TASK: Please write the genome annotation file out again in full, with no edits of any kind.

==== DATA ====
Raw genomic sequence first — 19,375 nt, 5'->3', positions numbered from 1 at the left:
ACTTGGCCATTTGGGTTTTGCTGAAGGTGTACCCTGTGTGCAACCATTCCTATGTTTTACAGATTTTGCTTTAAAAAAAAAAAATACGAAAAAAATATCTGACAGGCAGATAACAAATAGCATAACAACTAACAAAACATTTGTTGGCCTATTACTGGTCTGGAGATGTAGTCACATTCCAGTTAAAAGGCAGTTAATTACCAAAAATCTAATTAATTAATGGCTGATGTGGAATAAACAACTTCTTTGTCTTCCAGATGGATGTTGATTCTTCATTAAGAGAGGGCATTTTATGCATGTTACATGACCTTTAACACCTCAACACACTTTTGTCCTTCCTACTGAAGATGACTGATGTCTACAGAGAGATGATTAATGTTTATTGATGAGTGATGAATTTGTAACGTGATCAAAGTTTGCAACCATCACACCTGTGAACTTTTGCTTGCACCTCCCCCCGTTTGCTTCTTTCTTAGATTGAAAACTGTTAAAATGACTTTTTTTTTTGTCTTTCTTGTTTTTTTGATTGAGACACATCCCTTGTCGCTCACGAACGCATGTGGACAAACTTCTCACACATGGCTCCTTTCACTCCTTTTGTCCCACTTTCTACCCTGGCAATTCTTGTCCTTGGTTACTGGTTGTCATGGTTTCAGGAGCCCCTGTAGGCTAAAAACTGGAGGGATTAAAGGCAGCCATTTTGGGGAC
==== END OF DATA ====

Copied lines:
Raw genomic sequence first — 19,375 nt, 5'->3', positions numbered from 1 at the left:
ACTTGGCCATTTGGGTTTTGCTGAAGGTGTACCCTGTGTGCAACCATTCCTATGTTTTACAGATTTTGCTTTAAAAAAAAAAAATACGAAAAAAATATCTGACAGGCAGATAACAAATAGCATAACAACTAACAAAACATTTGTTGGCCTATTACTGGTCTGGAGATGTAGTCACATTCCAGTTAAAAGGCAGTTAATTACCAAAAATCTAATTAATTAATGGCTGATGTGGAATAAACAACTTCTTTGTCTTCCAGATGGATGTTGATTCTTCATTAAGAGAGGGCATTTTATGCATGTTACATGACCTTTAACACCTCAACACACTTTTGTCCTTCCTACTGAAGATGACTGATGTCTACAGAGAGATGATTAATGTTTATTGATGAGTGATGAATTTGTAACGTGATCAAAGTTTGCAACCATCACACCTGTGAACTTTTGCTTGCACCTCCCCCCGTTTGCTTCTTTCTTAGATTGAAAACTGTTAAAATGACTTTTTTTTTTGTCTTTCTTGTTTTTTTGATTGAGACACATCCCTTGTCGCTCACGAACGCATGTGGACAAACTTCTCACACATGGCTCCTTTCACTCCTTTTGTCCCACTTTCTACCCTGGCAATTCTTGTCCTTGGTTACTGGTTGTCATGGTTTCAGGAGCCCCTGTAGGCTAAAAACTGGAGGGATTAAAGGCAGCCATTTTGGGGAC